Off the Clock: Feel Less Busy While Getting More Done by Laura Vanderkam
“Time is finite, so we must make smart choices about it. But time is also abundant: there is enough for anything that truly matters.”
I think this might become my new slogan. I want to stop saying I don’t have the time for the things I want to do. To that end, I have started tracking what I do every day. It should help me see where my time is actually going. Vanderkam did just that and found some interesting things.
“Of course, if I was working forty hours a week, not fifty, that left open the question of where the other ten hours were going. I knew from studying other people’s time logs that the culprits in this time seepage are varied: inefficient transitions, puttering around the house while waiting for things to stop or start, diving into online rabbit holes.”
The first day I started tracking my time, I managed to accomplish quite a bit. I think the fact of writing down what I did every half hour forced me to pack the most I could into my day. The second day, things flowed rather smoothly and I didn’t record what I did every half hour. There were one and two hour blocks that I still recorded. I plan to keep up this habit and see what trends I can notice.
“People claim they don’t have time to track time, which is patently false. What they mean is that they don’t want to track time, usually because they feel that being cognizant of all their time would make them feel anxious or overly preoccupied with their minutes. Their lives would be tethered to lines on a spreadsheet. They know, as I know, that the best moments of life are when we are not watching the time, such as when we are reading a good book and not even noticing until midnight has come and gone. They, like I, love to feel off the clock.”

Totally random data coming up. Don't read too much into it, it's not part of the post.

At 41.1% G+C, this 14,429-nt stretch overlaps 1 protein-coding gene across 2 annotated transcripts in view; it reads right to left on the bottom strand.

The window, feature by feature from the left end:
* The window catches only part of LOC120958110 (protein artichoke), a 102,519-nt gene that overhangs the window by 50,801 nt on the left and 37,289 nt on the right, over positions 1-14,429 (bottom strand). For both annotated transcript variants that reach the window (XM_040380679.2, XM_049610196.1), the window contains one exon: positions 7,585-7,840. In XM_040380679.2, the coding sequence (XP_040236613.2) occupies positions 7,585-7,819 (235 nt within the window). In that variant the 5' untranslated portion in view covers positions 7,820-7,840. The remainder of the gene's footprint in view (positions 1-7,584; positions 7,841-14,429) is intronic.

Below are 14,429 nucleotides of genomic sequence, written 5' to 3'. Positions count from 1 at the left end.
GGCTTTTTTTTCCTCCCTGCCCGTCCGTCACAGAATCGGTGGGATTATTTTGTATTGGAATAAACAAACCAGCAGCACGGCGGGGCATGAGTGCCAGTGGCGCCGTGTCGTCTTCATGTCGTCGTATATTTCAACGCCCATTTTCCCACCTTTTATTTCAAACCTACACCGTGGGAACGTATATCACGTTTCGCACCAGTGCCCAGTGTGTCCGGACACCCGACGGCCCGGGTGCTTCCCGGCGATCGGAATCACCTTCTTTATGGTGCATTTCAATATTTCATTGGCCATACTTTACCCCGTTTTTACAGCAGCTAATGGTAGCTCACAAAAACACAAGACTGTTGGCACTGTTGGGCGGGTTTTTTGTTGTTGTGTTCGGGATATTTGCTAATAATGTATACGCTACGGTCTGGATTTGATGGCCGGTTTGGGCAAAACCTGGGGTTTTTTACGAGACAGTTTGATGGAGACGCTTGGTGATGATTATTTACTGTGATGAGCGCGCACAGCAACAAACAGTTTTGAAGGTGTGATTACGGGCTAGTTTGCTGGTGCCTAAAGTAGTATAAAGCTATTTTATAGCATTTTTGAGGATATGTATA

One way to help with this feeling is to plan ahead.
“Even if you don’t think about every minute, pondering the big things you’d like to see happen in the forthcoming week is smart. After all, a week is the cycle of life as we live it. Monday and Sunday look different, but both occur just as often. One isn’t more typical than the other. I find the best time to do this weekly planning session is on Friday afternoons. If you work a Monday through Friday schedule, most likely you are not doing much of consequence by Friday after lunch. It’s hard to start anything new as you slide toward the weekend, but you can think about what your future self should be doing. This can turn what would be wasted time into the most productive afternoon of the week.”